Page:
Old-growth trees to fall in the Sierra

hanson hanson at quick.net
Wed Mar 10 18:25:41 EST 2004


"Donald L Ferrt" <wolfbat359 at mindspring.com> wrote in message
news:b9eb3efe.0403100145.199cea65 at posting.google.com...

> The old, (never implemented) *2002 Sierra Nevada Framework*
> committed 75 percent of its budget to thinning in areas near
> communities & allows cutting of trees =< 20 inches.
> The 2004 PROPOSAL "Forests With a Future" commits 50 percent
> of its budget to thinning & allows cutting of trees =< 30 inches.
>
> Mathes says the Forest Service raised the diameter limit to help
> offset the cost of fuels reduction. "It costs about $800 an acre to do
> thinning. We have to pay somebody to do that. But a 28- to 30-inch
> tree has a lot of commercial value," Mathes explains, adding that
> "just two (big) trees per acre" can pay for removal of the hazardous
> small trees and brush.

Is the condensation of your long article and the editing I did above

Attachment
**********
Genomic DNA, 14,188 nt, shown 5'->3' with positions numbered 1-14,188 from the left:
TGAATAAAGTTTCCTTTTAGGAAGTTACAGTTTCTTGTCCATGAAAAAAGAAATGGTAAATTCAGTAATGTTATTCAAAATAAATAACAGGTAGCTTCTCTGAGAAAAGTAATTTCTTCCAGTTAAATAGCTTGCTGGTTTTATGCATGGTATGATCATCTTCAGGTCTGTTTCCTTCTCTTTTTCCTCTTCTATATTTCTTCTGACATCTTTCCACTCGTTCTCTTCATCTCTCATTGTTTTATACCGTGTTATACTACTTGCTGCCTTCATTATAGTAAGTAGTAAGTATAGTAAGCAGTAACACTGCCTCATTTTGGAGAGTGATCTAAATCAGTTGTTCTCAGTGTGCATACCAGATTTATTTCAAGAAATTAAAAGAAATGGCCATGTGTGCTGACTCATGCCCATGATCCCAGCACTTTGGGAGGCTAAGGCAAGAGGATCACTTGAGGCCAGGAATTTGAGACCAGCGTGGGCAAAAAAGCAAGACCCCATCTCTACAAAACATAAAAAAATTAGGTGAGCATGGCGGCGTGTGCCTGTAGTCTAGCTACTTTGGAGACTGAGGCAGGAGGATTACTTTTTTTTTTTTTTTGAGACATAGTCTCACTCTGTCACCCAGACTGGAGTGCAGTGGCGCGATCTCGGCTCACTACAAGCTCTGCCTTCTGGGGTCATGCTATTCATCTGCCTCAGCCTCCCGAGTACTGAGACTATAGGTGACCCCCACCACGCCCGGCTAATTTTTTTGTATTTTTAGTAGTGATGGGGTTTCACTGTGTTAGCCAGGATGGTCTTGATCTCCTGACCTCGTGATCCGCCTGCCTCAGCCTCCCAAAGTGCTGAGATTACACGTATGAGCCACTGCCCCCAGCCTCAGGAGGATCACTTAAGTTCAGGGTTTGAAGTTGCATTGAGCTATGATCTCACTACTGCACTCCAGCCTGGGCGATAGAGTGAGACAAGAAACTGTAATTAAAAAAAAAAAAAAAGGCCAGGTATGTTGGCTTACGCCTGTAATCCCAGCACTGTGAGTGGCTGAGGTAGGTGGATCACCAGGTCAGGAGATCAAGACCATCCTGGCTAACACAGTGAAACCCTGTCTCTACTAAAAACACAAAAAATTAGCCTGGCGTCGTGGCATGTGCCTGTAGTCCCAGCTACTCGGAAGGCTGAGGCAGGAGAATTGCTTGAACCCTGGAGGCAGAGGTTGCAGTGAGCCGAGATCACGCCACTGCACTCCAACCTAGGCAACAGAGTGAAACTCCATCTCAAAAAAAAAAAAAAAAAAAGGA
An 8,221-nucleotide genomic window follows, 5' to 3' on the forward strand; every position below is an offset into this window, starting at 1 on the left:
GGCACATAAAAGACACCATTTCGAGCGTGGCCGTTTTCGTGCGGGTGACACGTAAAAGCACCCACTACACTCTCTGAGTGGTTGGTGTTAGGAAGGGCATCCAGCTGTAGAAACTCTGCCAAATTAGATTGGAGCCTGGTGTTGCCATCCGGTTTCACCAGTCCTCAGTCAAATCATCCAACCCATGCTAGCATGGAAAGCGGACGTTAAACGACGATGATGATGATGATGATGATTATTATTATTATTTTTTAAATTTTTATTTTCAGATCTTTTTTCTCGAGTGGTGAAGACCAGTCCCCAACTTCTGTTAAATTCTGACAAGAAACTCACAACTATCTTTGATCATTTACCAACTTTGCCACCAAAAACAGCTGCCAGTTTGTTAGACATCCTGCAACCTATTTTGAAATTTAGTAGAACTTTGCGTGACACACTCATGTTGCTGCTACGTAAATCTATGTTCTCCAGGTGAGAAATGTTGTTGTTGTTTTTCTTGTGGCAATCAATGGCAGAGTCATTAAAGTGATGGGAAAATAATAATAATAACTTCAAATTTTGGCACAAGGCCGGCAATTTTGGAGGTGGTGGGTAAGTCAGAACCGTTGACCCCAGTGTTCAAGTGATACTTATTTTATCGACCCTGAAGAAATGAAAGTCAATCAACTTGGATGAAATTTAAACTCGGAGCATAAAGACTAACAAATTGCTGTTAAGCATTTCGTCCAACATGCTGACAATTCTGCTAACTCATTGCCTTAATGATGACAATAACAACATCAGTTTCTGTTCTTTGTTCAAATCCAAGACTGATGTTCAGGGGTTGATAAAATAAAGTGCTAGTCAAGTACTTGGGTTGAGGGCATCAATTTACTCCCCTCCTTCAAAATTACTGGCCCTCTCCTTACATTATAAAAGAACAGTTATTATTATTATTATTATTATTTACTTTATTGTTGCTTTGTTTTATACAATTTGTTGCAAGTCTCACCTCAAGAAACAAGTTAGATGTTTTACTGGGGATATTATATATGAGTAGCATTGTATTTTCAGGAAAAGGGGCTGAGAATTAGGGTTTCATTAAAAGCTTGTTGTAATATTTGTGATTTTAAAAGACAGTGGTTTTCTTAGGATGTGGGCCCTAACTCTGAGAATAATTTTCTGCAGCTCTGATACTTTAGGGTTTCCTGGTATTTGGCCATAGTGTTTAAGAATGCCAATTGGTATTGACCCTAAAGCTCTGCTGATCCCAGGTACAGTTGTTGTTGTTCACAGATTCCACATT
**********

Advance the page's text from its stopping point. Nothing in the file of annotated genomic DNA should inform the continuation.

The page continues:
essentially factual? -- If so, then I'd like to hear from our resident
USFS dude, "Larry Harrell" <lhfotoware at hotmail.com>, why this
change was necessary ----  from the point of view of the PEOPLE
WHO WILL CARRY OUT THE ACTUAL WORK. Where there simply
no bidders available under the 2002 plan to do the work, or what?

== What I am missing in both plans is a provision that says "at the 
same point from where a 20+ inch tree is removed a new 4-5" tree
shall be planted before the cut tree is hauled away".
== What I also would like to know is wether the people who do live
in these affected areas had a/the major influence in the change
of plans. If not they, then who did? I'd like to know **specifically**
the NAME of who it was (not just Bushies, Neocons or Timber interests)
hanson

PS:
Ian, shut the fuck up till Larry has posted. After all, you are 1500 miles
away from the Sierra. Hold your horses and don't be an enviro shit.




More information about the Ag-forst mailing list